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… Many of the leading problems of our day, I believe, stem from a thought-disease about discrimination. It is well known that discrimination has come to be widely scorned. And politicians have teamed up with those who scorn it, to pass laws against it — as though morals can be manufactured by the pen of a legislator and the gun of a policeman….

According to [the “fair employment practices” laws], one is prohibited from discriminating against the employment of a person because of his race, color, and the like. This type of law reveals, on closer scrutiny, the dangers inherent in the “nondiscrimination” thinking of our time.

Not everyone can work at every job. Only one person can work at each job, which means that nobody else can have it at the same time. Such is the nature of things — a natural law which no man-made law can revoke. It follows, then, that there must unavoidably be a selection of the person who is to work at any one job. There must be discrimination in this situation. The only remaining question is: Who shall have the right of decision? He must somehow choose the one for the job; he must somehow discriminate.

The method used in a free and voluntary society is to allow agreement between the two persons concerned — the employer and the employee. No one else is rightfully concerned….

Under socialism in any of its forms and by any of its names, [the method] becomes the business of government, since government is supposed to be the unquestioned reservoir of justice. But the government has no basis for selecting the man who shall have that job, except as some one bureaucrat renders the decision arbitrarily and exercises his own personal choice or preference. Discrimination has not been eliminated; it cannot be eliminated, by the very nature of things. All that has happened has been the transfer of the rights of discrimination to a bureaucrat….

The prevailing attitudes about discrimination in employment, in friendships, or in anything else, are based on the assumption that discrimination leads to conflict, and that legislation against it is necessary to keep order and the peace. On the contrary, I believe that laws against discrimination generate rather than quell disputes and conflict…. Wherever personal rights to discriminate and choose are violated, either by a sweep of emotional sentiments or by law, peaceful solutions to Nature’s laws of limitations are replaced with chaos and conflict.

When the attempt is made to widen rights and create claims in excess of what is available to fulfill these claims, conflict becomes inevitable and persistent. Two or more claims to one job cause conflict. Two or more claims to the same land cause conflict. Two or more claims to the same husband or wife cause conflict.

Conflict in all these areas can be curbed only by some device which will restrict rights or claims to any desired object, so that there is the necessary equality between the supply of a thing and the valid claims against it. There must be only one right to one job; only one deed to one piece of property. The function of the device of private property, in contrast to the impossible socialist-communist concept that everyone owns everything under “ownership in common,” is to equate ownership with the property to be owned. The function of price in a free market, in contrast to a controlled price with rationing of an artificial shortage created by a governmental bureaucracy, is likewise to equate supply and demand for what is available.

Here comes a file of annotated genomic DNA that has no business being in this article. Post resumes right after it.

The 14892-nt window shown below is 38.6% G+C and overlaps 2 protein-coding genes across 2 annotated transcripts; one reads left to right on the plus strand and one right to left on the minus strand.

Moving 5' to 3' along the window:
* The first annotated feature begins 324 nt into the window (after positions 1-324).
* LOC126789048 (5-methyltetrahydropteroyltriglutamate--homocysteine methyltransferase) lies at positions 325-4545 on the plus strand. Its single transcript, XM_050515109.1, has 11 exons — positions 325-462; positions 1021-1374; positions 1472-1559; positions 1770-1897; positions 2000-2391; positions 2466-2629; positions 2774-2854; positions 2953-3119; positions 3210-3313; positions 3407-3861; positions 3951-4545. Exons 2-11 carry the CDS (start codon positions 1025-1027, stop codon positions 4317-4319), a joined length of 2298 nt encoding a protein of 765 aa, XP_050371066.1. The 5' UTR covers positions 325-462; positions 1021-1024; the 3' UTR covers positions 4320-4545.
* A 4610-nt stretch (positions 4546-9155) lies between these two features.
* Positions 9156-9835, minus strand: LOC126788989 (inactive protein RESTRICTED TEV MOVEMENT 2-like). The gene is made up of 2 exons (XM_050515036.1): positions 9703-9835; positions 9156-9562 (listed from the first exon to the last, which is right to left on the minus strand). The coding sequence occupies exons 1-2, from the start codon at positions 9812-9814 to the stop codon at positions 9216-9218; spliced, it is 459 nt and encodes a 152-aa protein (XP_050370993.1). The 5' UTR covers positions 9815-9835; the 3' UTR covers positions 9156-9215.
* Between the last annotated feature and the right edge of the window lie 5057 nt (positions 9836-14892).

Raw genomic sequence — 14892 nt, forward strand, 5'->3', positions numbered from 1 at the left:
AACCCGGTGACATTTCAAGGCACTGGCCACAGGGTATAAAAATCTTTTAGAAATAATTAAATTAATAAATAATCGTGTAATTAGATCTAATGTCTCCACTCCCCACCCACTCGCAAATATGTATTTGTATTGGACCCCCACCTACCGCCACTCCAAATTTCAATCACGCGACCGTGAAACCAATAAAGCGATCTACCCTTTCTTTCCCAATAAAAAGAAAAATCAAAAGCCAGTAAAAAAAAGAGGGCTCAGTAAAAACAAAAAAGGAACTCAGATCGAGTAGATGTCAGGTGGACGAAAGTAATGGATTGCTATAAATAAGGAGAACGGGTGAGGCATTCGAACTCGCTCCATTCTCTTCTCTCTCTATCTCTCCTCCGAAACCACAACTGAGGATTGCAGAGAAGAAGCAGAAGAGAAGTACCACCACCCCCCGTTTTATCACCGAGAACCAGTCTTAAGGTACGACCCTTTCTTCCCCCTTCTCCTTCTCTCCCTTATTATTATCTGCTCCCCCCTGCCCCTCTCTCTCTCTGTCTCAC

The Judeo-Christian admonitions about the brotherhood of man and about loving one’s fellow men can hardly mean that man-made laws should be allowed to interfere with these methods of peaceful adjustment to human preferences and to the scarcities of desired things. Man should be allowed to continue his self-improvement on earth through the exercise of judgment and freedom of choice according to his conscience. When this concept of rights is combined with conduct according to the familiar guides of Judeo-Christian ethics, I believe the destiny of man will best be fulfilled and that peace will reign at its maximum.

If man is to continue his self-improvement, he must be free to exercise the powers of choice with which he has been endowed. When discrimination is not allowed according to one’s wisdom and conscience, both discrimination and conscience will atrophy in the same manner as an unused muscle. Since man was given these faculties, it necessarily follows that he should use them and be personally responsible for the consequences of his choices. He must be free to either enjoy or endure the consequences of each decision, because the lesson it teaches is the sole purpose of experience — the best of all teachers.

When one’s fellow men interpose force and compulsions between him and the Source of his being — whether by the device of government or otherwise — it amounts to interrupting his self-improvement, in conflict with what seems to be the Divine design. Man must be left free to discriminate and to exercise his freedom of choice. This freedom is a virtue and not a vice. And freedom of choice sows the seeds of peace rather than of conflict.

This is an excerpt from his essay, “Discrimination,” which appeared in Essays on Liberty, published in 1954 by The Foundation for Economic, Education, Irvington, New York.

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    F.A. Harper (1905-1973) was the founder of The Institute for Humane Studies, George Mason University, Fairfax, Virginia.